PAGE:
The Sad but True Life Story of Ann Putnam Jr.

Written by Tiffany S.

Ann Putnam's Home

Ann Putnam Jr. was a twelve-year-old girl who was the leader of the Circle girls. The Circle girls were a group of young women who would name witches during the Salem Witch Trials. Ann accused sixty-two people of witchcraft, and nineteen of those people were unjustly executed.

Before the Trials

Ann Putnam Jr. was born on October 18, 1679, in Salem Village, Massachusetts Bay Colony. She was the eldest of ten children of Thomas and Ann Carr Putnam. During the first twelve years of her life, she was treated like any other girl of a Puritan family. She was expected to be respectful, complete the household chores, and attend church regularly.

During the winter of 1691, Ann and her friends gathered at the home of Reverend Parris to hear stories told by Tituba, one of the Reverend's female slaves. Tituba would entertain the guests by telling stories of voodoo and black magic. Fortune telling was also part of the entertainment. One day in February 1692, Ann attempted a fortune telling trick that Tituba had taught the girls. She saw the image of a coffin, which scared the girls, and weeks later they began to have fits and hallucinations. They would scream their lungs out, as well. At first, the girls only had fits at home, but later they began to have fits while attending church. The fits became an interruption and a distraction during Reverend Parris' Sermon. All eyes were on the girls. No one could cure the fits, and the girls were sent to a doctor, who diagnosed "witchcraft" as the cause of their malady.

The Trials

In March of 1692, the girls were asked to name their tormentors. They named Tituba, Sarah Good, and Sarah Osborne as the first witches. Sarah Good was the town beggar, and Sarah Osborne was considered "impious" because she had not attended church for almost a year. These accusations were quickly supported by the townspeople. No one defended those people when it came time for their trial. Sarah Good and Sarah Osborne were part of the first group to be hanged for witchcraft along with Elizabeth Howe, Susannah Martin, and Sarah Wilds.

After these trials had ended, the girls still experienced having fits and hallucinations. Once again, the girls were asked who their tormentors were. The girls named many people. Ann specifically named Rebecca Nurse and her sisters. Rebecca Nurse was the most religious woman in town. This accusation made people think that if Rebecca Nurse could be a witch then no one was safe! Rebecca Nurse and her sisters were found guilty and eventually hung on Gallows Hill.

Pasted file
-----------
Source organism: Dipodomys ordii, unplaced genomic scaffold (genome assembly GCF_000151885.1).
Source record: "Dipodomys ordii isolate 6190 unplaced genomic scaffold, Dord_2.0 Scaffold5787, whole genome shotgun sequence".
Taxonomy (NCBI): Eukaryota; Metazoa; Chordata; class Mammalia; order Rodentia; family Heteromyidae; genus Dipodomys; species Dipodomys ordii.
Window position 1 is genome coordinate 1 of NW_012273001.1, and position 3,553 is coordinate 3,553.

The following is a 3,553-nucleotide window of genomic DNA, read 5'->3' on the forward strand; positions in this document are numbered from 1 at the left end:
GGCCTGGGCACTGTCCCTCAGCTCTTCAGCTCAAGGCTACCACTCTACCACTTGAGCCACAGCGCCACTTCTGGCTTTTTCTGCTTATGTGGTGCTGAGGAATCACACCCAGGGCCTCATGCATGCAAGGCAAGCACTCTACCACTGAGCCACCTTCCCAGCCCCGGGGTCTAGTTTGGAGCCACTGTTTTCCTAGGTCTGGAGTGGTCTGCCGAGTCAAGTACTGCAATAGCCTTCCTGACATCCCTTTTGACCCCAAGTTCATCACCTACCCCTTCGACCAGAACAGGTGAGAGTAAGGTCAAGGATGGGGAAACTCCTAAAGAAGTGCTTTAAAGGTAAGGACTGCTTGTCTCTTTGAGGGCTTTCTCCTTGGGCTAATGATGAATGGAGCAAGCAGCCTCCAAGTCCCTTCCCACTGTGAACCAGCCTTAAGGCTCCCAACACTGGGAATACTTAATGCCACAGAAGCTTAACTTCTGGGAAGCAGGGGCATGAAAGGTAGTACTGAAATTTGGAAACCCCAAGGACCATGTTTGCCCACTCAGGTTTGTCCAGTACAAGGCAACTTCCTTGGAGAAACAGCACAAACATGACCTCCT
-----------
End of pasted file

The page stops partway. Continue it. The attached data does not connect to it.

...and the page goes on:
Over the course of that year, Ann Putnam had accused sixty-two people from all over the colonies. Some of those people were Tituba, Sarah Good, Sarah Osborne, Martha and Giles Cory, George Burroughs, Rebecca Nurse, and Lady Phips, the governor's wife. During that year, twenty-four people and two dogs died because of the accusations made by the Circle girls. Ann's accusations were one of the sole causes of putting nineteen people to death. After Lady Phips was named as a witch, Governor Phips decided that it was enough. He finally ended the Salem Witch Trials on October 29, 1692.

The Aftermath

After the witch trials ended, some of the Circle girls still accused people of witchcraft. They may have done this to have an excuse for not doing chores, or for the attention. This time, no one listened to their complaints. Ann Putnam led a hard life after the Salem Witch Trials. She went from being of person of privilege to providing service and care to others. Her parents died in 1699 within two weeks of each other, leaving Ann to raise nine younger siblings alone.

Later in her life, Ann Putnam wanted to join the church. A requirement before joining the church was to confess all of one's sins. Due to this requirement, Ann wrote an apology for her participation in the Salem Witch Trials. This is what she wrote:

"I desire to be humbled before God for that sad and humbling providence that befell my father's family in the year about '92; that I, then being in my childhood, should, by such a providence of God, be made an instrument for the accusing of several persons of a grievous crime, whereby their lives were taken away from them, whom now I have just grounds and good reason to believe they were innocent persons; and that it was a great delusion of Satan that deceived me in that sad time, whereby I justly fear I have been instrumental, with others, though ignorantly and unwittingly, to bring upon myself and this land the guilt of innocent blood; though what was said or done by me against any person I can truly and uprightly say, before God and man, I did it not out of any anger, malice, or ill-will to any person, for I had no such thing against one of them; but what I did was ignorantly, being deluded by Satan. And particularly, as I was a chief instrument of accusing of Goodwife Nurse and her two sisters, I desire to lie in the dust, and to be humbled for it, in that I was a cause, with others, of so sad a calamity to them and their families; for which cause I desire to lie in the dust, and earnestly beg forgiveness of God, and from all those unto whom I have given just cause of sorrow and offence, whose relations were taken away or accused."

Pastor J. Green read this apology out loud in the church on August 25, 1706. After her apology was read, Ann was accepted as a member of the church. Ann Putnam died at age 37 in 1716 from unknown causes. At the end of her life, loneliness was her constant companion. She never married and was buried in an unmarked grave next to her parents. Some call her a victim, some call her a predator, now that the facts have been stated, it's up to the reader to decide.